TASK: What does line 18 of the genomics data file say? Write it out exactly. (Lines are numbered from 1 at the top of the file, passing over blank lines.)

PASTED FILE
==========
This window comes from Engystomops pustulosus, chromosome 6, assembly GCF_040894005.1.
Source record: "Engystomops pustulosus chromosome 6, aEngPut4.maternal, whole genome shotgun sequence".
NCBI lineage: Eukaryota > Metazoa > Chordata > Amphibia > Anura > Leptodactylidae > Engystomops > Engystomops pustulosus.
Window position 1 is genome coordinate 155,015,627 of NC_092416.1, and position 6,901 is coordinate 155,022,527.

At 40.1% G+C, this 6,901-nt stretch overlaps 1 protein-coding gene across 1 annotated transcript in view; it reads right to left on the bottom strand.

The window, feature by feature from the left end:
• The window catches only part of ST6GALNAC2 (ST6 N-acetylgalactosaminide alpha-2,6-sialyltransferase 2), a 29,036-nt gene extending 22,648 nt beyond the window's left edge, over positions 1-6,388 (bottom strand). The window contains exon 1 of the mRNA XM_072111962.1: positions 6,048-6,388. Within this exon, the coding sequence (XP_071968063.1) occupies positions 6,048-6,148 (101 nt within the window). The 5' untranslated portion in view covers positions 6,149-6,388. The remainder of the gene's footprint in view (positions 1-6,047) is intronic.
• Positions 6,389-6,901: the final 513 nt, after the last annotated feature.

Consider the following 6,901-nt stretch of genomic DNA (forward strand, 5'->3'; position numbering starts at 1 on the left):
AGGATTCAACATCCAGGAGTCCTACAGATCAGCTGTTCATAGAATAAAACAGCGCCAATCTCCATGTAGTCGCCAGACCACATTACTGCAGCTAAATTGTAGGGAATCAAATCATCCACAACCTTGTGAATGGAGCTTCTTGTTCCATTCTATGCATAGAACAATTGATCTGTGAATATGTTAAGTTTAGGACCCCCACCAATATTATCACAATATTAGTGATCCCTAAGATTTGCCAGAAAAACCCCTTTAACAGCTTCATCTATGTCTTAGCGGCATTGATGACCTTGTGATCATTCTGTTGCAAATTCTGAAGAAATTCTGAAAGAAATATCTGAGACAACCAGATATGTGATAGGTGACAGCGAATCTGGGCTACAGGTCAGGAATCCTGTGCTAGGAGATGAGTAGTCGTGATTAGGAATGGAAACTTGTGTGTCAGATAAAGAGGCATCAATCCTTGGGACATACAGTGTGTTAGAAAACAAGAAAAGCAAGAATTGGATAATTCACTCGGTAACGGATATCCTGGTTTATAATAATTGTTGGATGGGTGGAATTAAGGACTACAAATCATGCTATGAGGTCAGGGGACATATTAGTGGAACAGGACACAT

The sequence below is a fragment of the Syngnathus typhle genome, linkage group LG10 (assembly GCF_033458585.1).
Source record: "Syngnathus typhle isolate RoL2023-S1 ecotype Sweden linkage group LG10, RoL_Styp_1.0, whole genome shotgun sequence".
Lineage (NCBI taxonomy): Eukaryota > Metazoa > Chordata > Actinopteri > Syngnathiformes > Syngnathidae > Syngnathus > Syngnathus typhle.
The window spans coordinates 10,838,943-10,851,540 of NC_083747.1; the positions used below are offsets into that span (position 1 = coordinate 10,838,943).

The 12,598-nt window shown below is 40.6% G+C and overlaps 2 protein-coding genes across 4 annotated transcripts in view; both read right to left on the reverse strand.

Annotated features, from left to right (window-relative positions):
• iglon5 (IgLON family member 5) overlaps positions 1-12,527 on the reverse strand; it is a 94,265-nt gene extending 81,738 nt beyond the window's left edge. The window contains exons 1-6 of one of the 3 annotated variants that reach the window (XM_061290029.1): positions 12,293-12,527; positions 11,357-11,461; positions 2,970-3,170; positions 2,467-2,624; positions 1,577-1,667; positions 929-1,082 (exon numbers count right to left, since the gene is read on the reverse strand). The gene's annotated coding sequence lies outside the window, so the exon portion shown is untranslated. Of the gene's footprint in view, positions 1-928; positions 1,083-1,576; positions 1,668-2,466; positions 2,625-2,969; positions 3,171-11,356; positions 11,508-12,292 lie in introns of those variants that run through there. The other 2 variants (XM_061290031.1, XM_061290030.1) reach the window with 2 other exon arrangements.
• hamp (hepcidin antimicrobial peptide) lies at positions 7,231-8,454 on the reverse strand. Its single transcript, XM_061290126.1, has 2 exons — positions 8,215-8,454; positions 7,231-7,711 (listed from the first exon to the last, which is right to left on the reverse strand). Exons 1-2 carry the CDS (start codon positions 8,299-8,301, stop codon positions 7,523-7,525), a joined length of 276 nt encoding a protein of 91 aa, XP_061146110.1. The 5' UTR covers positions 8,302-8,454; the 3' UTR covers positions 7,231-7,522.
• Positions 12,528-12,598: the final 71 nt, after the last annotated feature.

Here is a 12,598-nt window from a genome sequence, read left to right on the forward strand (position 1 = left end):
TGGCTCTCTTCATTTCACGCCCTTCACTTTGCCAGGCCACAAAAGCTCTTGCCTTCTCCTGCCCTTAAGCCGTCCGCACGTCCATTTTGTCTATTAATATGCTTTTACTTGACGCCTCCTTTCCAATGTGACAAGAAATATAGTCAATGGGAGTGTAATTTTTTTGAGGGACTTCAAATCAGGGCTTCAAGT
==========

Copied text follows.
• hamp (hepcidin antimicrobial peptide) lies at positions 7,231-8,454 on the reverse strand. Its single transcript, XM_061290126.1, has 2 exons — positions 8,215-8,454; positions 7,231-7,711 (listed from the first exon to the last, which is right to left on the reverse strand). Exons 1-2 carry the CDS (start codon positions 8,299-8,301, stop codon positions 7,523-7,525), a joined length of 276 nt encoding a protein of 91 aa, XP_061146110.1. The 5' UTR covers positions 8,302-8,454; the 3' UTR covers positions 7,231-7,522.